Psychology’s Explosion into Common Language: Or, Why You Probably Don’t Have OCD

As people become more and more aware of mental health disorders and how these can affect their lives and the lives of their family and friends, many words that used to be limited to mental health offices are making their way into common language. While talking about mental health and creating awareness is important, this “common language” explosion of psychological terms can be a bit misleading, especially when people use the terms to mean something other than what the actual diagnosis means. When people seek out counseling in Highlands Ranch, they often come in wondering if they have common mental health disorders based on what they have seen in popular media or gleaned from friends. In a previous post, we’ve covered the differences between “depressed” and “Depression.”  This blog will review some of the most common terms that have “escaped” from the mental health field and made their way into everyday language, as well as how these words are different from the actual disorders they are similar to.

Anxiety. Everyone should feel anxious at some point. When a police officer pulls your car over, when you’re waiting in the dentist’s office for that big root canal, or when you’re interviewing for a competitive position, a little worry, stress, or heightened response is normal. Many experience anxiety, but for those with Generalized Anxiety Disorder, the anxiety is more than a racing heartbeat before a big event. It’s feeling like that big event is constantly happening, no matter where you are, and feeling even higher levels of anxiety that make it hard to work or think.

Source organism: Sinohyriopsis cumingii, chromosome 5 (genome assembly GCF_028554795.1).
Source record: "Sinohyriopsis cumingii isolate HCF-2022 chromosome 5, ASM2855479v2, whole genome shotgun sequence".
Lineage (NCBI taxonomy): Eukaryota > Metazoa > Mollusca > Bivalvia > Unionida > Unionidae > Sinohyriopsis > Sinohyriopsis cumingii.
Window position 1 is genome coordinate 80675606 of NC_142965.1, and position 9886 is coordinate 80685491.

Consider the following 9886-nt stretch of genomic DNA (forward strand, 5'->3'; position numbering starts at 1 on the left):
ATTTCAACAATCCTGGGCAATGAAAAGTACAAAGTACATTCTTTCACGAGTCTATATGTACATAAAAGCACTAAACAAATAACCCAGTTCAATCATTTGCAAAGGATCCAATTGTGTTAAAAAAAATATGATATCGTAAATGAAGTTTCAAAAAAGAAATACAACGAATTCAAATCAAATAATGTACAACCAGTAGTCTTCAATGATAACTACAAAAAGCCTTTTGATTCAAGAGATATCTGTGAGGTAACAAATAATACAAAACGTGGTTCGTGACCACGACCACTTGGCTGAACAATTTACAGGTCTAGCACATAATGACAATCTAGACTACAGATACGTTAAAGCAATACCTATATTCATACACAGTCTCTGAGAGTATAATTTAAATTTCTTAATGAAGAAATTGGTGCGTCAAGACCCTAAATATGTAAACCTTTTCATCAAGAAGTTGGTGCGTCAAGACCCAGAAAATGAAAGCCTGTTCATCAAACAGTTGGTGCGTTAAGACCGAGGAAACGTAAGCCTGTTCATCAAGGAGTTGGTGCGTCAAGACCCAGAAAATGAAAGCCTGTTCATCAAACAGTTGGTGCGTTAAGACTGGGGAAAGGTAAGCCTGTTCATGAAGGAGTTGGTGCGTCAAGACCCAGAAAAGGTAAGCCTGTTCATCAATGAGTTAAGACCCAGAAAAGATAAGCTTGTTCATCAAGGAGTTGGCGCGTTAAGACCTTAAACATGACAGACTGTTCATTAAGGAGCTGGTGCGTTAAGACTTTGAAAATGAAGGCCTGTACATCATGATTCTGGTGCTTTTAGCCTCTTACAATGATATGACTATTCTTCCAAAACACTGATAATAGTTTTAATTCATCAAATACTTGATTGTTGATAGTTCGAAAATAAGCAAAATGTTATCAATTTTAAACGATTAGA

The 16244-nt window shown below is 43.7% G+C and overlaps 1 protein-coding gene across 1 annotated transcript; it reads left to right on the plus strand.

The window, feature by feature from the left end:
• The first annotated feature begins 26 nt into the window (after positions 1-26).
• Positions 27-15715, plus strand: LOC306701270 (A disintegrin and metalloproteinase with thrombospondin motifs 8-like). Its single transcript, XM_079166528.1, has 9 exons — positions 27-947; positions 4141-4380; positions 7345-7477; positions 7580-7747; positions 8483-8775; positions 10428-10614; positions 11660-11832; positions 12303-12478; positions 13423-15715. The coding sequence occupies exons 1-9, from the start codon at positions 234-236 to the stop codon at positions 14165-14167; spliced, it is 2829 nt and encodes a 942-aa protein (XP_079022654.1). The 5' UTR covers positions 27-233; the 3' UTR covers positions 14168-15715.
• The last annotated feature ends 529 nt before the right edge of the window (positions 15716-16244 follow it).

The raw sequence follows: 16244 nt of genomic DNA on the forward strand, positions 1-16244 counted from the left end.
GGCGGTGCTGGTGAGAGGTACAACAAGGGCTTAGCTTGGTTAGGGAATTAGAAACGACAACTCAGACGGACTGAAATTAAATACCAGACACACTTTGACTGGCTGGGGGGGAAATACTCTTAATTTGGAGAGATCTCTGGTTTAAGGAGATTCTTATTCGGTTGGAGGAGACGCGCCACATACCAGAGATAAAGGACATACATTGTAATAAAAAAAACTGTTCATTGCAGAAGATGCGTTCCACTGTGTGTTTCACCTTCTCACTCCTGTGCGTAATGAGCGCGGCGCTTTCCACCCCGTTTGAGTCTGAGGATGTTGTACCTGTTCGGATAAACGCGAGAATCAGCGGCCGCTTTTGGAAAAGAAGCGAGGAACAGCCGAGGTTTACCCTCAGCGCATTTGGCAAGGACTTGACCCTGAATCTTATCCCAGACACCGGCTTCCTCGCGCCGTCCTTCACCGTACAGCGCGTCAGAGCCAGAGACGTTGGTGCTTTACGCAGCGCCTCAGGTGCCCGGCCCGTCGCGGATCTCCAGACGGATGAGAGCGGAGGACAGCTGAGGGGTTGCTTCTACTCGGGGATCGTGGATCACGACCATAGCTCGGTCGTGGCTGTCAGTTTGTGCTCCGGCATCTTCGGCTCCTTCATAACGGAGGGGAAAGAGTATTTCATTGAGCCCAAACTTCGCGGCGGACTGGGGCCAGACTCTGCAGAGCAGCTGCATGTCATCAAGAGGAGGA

OCD. From the formal Obsessive Compulsive Disorder, OCD has crept into popular language to mean anyone who likes things overly tidy or whose standards don’t quite match those of others. For example, ask most teenagers about their parents’ opinions on cleaning, and you might hear some surprising answers. One teen laments “my mom has OCD—she expects me to wash the dishes every single day!” Similarly, some people will consider one little quirk or habit, say counting sidewalk cracks on long boring walks, to be “OCD.” While any of these little quirks could be part of the actual disorder, people who have OCD for real do more than just irk others for a minute or two; they spend hours and hours each day performing often senseless behaviors to reduce obsessive and awful thoughts.

ADD/ADHD. Losing your stride during a 12-hour movie marathon is not ADHD. Struggling to focus when you are reading a difficult and boring text is not ADHD. Fidgeting now and again is not ADHD. While all of these would also be things that a person with ADHD would show, remember that those who actually have this problem struggle to attend and focus on information all the time , including things they love, and often report feeling driven, scattered, and may struggle with processing speed, working memory, or other tasks.

As a rule, if your problem isn’t affecting you on a daily or near-daily basis, and if it isn’t causing disruption in your normal life, it isn’t usually a problem. We can’t perform 100% all the time, and variation is normal. For those who do struggle with these and other mental health issues, however, there is no variation: anxiety, obsessions, compulsions, and problems focusing are nonstop, disruptive, and debilitating at times. If this sounds like you, seek counseling in Littleton to find an effective diagnosis and treatment—your problems can get better! If you realize your occasional challenges are nowhere near “disorder” status, consider your language use to ensure we do not take away the power of these words as actual diagnoses.